Reusable Rocket Plane Soars in Test Flight
Lockheed Martin's elusive prototype autonomous rocket plane roars down launch rail in second test flight from Spaceport America in New Mexico in an August 2008.
CREDIT: Lockheed Martin Space Systems Company
A reusable rocket plane has made a successful test flight from New Mexico?s Spaceport America ? a prototype craft built to showcase proprietary advanced launch technologies.
The small unpiloted vehicle soared into New Mexico skies on Oct. 10, making use of launch services provided by UP Aerospace of Denver, Colo.
?The effort was similar to the activity that we?ve done in the past,? said Slater Voorhees, project lead for Advanced Programs at Lockheed Martin Space Systems Company in Littleton, Colorado.
The most recent test was the third in a series. Previous flights took place in December 2007 and in August 2008 ? although the second flight suffered an in-flight anomaly causing loss of the craft.
?This one was a success. It met all of our mission success goals,? Voorhees explained.
There is no substitute for flying hardware, Voorhees added. In-flight data was both streamed down to the ground and logged onboard the rocket plane.
?We?ve analyzed things. We?ve done studies. We?ve built tools to model things. But we wanted to take it one step further?to get our engineers using hands-on hardware,? Voorhees told SPACE.com. ?There?s just so much you can do when you simulate things, study things, and do PowerPoint presentations. You do learn a lot."
Voorhees said that the purpose of the test flights is to take a look at tackling the ground and launch operations for responsive space needs. That includes advancing leaner, less-costly, and more rapid launch-to-space capabilities.
The craft is a prototype, Voorhees said, a demonstration and data-gathering experiment. ?We?re trying to understand various technologies of systems and how they play together,? he added.
While Voorhees was reticent on providing specific details about the vehicle, earlier accounts of the first two flights pegged the winged hardware at 200-pounds (91 kg). The vehicle is some 8 feet (2.4 meters) long with a wingspan of about 6 feet (1.8 meters). On its first flight, the vehicle flew skyward from an UP Aerospace launch rail to an altitude of roughly 3,001 feet (915 meters).
How the craft is powered has not been revealed.
A quiet event
Working out of Spaceport America and in cooperation with UP Aerospace has proven beneficial, Voorhees noted.
The inland launch complex ? that includes UP Aerospace launch facilities ? is being built upon 27 square miles in New Mexico, some 30 miles (48 km) east of Truth or Consequences and 45 miles (72 km) north of Las Cruces.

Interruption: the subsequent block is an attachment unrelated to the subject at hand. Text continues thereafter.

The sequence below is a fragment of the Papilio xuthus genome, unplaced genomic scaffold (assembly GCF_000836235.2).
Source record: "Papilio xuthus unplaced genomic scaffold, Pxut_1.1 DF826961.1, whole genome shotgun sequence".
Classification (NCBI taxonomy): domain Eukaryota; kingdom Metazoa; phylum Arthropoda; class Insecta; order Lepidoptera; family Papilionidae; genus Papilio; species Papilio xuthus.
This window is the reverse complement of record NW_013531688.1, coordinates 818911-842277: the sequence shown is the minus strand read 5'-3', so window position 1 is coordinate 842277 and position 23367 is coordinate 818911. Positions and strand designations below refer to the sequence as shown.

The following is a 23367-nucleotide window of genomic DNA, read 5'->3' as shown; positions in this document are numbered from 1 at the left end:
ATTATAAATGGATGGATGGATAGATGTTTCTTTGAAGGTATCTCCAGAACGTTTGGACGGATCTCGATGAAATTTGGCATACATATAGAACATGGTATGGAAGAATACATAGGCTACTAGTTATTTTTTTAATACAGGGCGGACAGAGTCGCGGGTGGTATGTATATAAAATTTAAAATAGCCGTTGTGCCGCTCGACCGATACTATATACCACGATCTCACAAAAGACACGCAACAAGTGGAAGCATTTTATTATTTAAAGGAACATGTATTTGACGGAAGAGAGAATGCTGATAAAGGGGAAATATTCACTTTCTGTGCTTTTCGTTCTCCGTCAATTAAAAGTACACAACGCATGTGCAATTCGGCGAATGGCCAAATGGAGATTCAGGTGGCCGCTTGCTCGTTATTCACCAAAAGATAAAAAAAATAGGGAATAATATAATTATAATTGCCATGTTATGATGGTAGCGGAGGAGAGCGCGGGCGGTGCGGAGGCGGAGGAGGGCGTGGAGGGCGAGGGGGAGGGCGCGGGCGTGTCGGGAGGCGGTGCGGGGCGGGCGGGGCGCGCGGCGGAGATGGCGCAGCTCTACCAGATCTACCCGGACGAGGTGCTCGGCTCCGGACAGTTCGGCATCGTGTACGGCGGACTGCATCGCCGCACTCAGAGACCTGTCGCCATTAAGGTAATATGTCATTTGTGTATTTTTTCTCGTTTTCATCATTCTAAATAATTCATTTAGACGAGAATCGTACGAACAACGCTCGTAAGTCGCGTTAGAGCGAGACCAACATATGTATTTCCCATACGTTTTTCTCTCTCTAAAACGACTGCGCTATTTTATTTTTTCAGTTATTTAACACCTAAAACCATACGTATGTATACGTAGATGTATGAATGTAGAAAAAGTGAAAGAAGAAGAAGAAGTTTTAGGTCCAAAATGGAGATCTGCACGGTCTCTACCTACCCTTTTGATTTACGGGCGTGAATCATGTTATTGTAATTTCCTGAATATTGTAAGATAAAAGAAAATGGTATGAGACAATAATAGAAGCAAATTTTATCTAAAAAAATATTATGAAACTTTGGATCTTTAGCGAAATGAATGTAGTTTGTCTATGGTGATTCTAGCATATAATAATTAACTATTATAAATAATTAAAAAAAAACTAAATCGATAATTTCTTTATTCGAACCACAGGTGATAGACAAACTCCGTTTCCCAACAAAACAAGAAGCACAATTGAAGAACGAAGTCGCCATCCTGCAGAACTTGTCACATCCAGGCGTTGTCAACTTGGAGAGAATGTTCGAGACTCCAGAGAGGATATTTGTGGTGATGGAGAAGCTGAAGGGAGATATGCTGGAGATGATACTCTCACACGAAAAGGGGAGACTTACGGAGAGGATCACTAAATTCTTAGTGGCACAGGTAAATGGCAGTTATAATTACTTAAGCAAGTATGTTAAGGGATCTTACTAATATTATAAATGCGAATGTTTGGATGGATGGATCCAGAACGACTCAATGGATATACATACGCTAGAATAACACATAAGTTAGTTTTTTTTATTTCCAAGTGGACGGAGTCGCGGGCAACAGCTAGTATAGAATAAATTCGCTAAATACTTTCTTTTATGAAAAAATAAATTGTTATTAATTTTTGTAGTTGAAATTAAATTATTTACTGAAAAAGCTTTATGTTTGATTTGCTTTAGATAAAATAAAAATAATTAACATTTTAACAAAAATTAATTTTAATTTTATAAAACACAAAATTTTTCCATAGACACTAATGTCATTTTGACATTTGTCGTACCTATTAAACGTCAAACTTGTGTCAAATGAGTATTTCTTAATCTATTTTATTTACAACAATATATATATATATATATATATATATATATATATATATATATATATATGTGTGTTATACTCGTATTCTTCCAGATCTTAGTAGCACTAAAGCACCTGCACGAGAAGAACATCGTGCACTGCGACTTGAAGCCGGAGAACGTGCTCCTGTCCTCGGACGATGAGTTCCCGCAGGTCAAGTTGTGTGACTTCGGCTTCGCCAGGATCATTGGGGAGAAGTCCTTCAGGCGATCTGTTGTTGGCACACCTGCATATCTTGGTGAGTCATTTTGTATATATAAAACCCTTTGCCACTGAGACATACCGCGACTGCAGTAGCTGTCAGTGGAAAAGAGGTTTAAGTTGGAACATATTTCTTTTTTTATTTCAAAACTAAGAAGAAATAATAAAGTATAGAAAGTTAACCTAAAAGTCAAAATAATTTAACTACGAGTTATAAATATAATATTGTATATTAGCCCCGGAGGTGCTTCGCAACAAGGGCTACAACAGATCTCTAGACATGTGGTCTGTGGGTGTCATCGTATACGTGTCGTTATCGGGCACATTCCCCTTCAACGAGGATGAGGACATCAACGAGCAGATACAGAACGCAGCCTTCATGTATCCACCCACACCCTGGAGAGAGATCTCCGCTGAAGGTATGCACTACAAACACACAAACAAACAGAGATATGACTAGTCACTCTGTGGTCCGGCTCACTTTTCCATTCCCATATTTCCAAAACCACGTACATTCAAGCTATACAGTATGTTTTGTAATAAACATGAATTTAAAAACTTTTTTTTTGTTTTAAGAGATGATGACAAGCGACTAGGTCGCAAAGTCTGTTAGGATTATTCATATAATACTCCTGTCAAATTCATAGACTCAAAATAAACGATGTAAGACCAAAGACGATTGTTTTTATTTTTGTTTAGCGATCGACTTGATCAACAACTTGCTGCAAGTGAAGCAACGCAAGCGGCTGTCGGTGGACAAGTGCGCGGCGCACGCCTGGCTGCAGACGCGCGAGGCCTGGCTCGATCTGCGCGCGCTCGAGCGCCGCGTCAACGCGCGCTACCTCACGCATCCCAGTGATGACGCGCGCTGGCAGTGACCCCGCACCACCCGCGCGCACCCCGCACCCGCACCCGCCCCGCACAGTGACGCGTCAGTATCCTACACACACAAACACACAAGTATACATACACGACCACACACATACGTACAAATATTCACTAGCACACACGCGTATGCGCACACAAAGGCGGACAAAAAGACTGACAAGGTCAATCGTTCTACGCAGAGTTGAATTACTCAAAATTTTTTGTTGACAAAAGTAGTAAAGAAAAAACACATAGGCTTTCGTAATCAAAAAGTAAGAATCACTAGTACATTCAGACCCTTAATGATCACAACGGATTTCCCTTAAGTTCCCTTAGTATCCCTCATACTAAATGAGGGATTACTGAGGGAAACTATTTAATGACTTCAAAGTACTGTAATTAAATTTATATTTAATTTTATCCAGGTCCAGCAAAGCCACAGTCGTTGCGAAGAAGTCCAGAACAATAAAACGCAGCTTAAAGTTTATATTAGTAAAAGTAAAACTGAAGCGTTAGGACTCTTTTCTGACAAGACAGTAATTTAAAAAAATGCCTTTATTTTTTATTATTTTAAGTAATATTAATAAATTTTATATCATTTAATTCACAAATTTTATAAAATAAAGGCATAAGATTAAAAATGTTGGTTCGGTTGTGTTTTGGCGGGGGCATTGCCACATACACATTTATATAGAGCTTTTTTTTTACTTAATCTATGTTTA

?Working with Spaceport America?it?s kind of a green field, a clean slate,? Voorhees said. Lockheed Martin has signed a Memorandum of Understanding with the New Mexico Spaceport Authority (NMSA) to conduct testing at Spaceport America.
The recent test flight was a non-public, unpublished event at the request of Lockheed Martin.
?Saturday?s launch successfully lifted off at 9:45 a.m. during our four-hour launch window,? said Jerry Larson, President of UP Aerospace.
?This is our third launch for Lockheed Martin from Spaceport America, which is proving to be an ideal location for supplying low-cost, fast-turnaround launch operations,? Larson said in a press statement issued by the NMSA.
Larson told SPACE.com that the suborbital launch of the rocket plane performed a planned trajectory, landing right on target in a pre-determined touchdown zone at the spaceport.
?Our recovery crew was dispatched within 20 minutes after touchdown and we were able to return the vehicle to our customer for evaluation that same morning,? Larson said.
The flight of the test craft followed a very short launch campaign, Larson said. ?We spent just a few days setting up and testing and then launched during our first window?our smoothest launch campaign yet.?
Runway under construction
According to Larson, his company?s launch business is growing.
?This launch marked the third we have done this year? the most launches we?ve conducted in any year. This test flight also marked our seventh launch from Spaceport America,? Larson added. ?There is a growing interest in more launches coming from the U.S. Air Force, Lockheed Martin and others for next year that could potentially more than double the number of missions in a year.?
Currently under construction, Spaceport America is tagged as ?the world?s first purpose-built commercial space facility.?
Spaceport America is working with a number of companies, such as Virgin Galactic, Lockheed Martin, Moog-FTS, UP Aerospace, and Armadillo Aerospace.
Now being built is Spaceport America?s 10,000-foot long runway, initially geared for handling flight operations of Virgin Galactic?s WhiteKnightTwo/SpaceShipTwo launch system.
That runway is expected to be complete by late summer 2010 with the Terminal Hangar Facility projected to be complete by early 2011.
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Leonard David has been reporting on the space industry for more than four decades. He is past editor-in-chief of the National Space Society's Ad Astra and Space World magazines and has written for SPACE.com since 1999.
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